The communist holocaust … has called forth a glacier of indifference.
As we meet, the Social Democratic Party and the anti-Euro party in Germany are negotiating to enter into a government in Thuringia that will be ruled by Die Linke, the heirs of the East German Communist Party, because no one remembers and, above all, no one teaches the lessons. For at least a generation, intellectual contempt for liberal society has been at the core of the humanities and the soft social sciences. This has accelerated, not changed, since the fall of the Berlin Wall, and as for the mea culpas, we await them in vain.

When Eisenhower heard that the German residents of a nearby town didn’t know about a death camp whose stench would have reached their nostrils, he marched them, well-dressed—it’s dramatic footage—through the rotting corpses and made them look at and help dispose of the dead. The mayor of Saxe-Gotha and his wife hanged themselves on their return.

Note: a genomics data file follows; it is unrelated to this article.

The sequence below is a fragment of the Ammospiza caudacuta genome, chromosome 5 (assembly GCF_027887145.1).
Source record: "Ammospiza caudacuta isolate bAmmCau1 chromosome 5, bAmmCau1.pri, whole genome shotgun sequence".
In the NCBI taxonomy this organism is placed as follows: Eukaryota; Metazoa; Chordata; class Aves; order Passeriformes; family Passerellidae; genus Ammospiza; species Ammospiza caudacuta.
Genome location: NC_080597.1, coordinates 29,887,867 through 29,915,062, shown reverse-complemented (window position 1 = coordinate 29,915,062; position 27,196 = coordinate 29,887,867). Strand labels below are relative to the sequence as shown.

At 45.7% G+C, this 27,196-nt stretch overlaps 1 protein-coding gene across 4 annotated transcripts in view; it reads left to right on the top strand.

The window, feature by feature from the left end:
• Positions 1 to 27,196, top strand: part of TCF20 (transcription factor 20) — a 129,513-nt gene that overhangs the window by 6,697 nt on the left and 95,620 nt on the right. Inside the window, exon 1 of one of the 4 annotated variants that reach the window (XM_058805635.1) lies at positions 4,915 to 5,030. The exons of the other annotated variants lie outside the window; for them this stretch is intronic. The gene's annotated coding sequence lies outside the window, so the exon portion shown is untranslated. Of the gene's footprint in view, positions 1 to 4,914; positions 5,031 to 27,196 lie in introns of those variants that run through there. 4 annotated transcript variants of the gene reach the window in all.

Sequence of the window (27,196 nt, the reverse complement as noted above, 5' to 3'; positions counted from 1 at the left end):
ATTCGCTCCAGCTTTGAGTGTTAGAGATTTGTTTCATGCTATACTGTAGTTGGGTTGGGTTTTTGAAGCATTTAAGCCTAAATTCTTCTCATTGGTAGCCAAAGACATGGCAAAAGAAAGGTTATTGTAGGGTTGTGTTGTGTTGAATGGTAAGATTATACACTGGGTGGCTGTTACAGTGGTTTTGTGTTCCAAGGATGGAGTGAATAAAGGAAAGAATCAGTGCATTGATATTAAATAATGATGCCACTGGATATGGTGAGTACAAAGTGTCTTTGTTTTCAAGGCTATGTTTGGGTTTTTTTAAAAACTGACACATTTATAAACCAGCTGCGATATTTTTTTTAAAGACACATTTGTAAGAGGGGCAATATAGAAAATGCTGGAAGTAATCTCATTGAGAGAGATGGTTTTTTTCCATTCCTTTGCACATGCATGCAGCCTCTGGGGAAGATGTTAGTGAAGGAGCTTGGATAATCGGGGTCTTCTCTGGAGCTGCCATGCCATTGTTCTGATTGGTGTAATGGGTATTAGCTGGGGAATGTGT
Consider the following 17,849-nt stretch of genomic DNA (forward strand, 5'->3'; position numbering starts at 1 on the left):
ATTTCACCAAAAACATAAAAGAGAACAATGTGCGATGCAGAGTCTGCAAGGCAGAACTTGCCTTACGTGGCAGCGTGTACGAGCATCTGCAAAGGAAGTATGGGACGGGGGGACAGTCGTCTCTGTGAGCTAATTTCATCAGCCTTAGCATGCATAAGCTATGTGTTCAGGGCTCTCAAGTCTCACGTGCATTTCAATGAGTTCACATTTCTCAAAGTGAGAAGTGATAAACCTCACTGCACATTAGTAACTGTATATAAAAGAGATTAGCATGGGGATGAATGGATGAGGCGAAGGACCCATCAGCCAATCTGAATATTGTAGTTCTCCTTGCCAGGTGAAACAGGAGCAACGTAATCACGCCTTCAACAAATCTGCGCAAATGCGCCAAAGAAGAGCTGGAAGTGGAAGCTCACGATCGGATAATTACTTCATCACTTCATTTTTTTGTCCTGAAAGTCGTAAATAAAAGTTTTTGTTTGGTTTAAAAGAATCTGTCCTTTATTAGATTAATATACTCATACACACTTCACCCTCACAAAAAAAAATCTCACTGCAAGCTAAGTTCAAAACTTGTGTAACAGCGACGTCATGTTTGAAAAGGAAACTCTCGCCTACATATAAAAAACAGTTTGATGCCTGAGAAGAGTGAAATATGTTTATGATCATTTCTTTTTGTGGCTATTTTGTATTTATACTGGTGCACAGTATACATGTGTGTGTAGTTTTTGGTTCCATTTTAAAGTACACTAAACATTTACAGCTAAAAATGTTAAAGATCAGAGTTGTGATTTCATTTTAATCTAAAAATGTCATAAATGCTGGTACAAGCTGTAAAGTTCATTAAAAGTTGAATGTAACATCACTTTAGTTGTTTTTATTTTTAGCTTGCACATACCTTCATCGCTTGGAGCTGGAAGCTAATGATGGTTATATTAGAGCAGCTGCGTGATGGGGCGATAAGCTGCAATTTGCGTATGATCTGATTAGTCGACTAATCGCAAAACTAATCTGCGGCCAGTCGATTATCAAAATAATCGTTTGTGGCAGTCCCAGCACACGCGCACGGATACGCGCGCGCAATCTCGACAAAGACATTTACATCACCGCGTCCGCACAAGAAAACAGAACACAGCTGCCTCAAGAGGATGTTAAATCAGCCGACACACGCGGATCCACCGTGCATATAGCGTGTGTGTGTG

We lack Eisenhower’s authority. Milan Kundera stated the moral reality with clarity: “What about those with good intentions?” he asked. “When Oedipus realized that he himself was the cause of their suffering,” he answered, “he put out his eyes and wandered blind away from Thebes—unable to stand the sight of the misfortunes he had wrought by not knowing.” Let the apologists for communism acknowledge the dead, bury the dead, and atone for the dead; otherwise, let them be forgiven only when they have put out their eyes and wandered blind away from Thebes. And let Western intellectuals learn the words of the poem Requiem, written during the Stalinist terror by Anna Akhmatova, the greatest Russian poet of the 20th century, “I will remember them always and everywhere. I will never forget them no matter what comes.”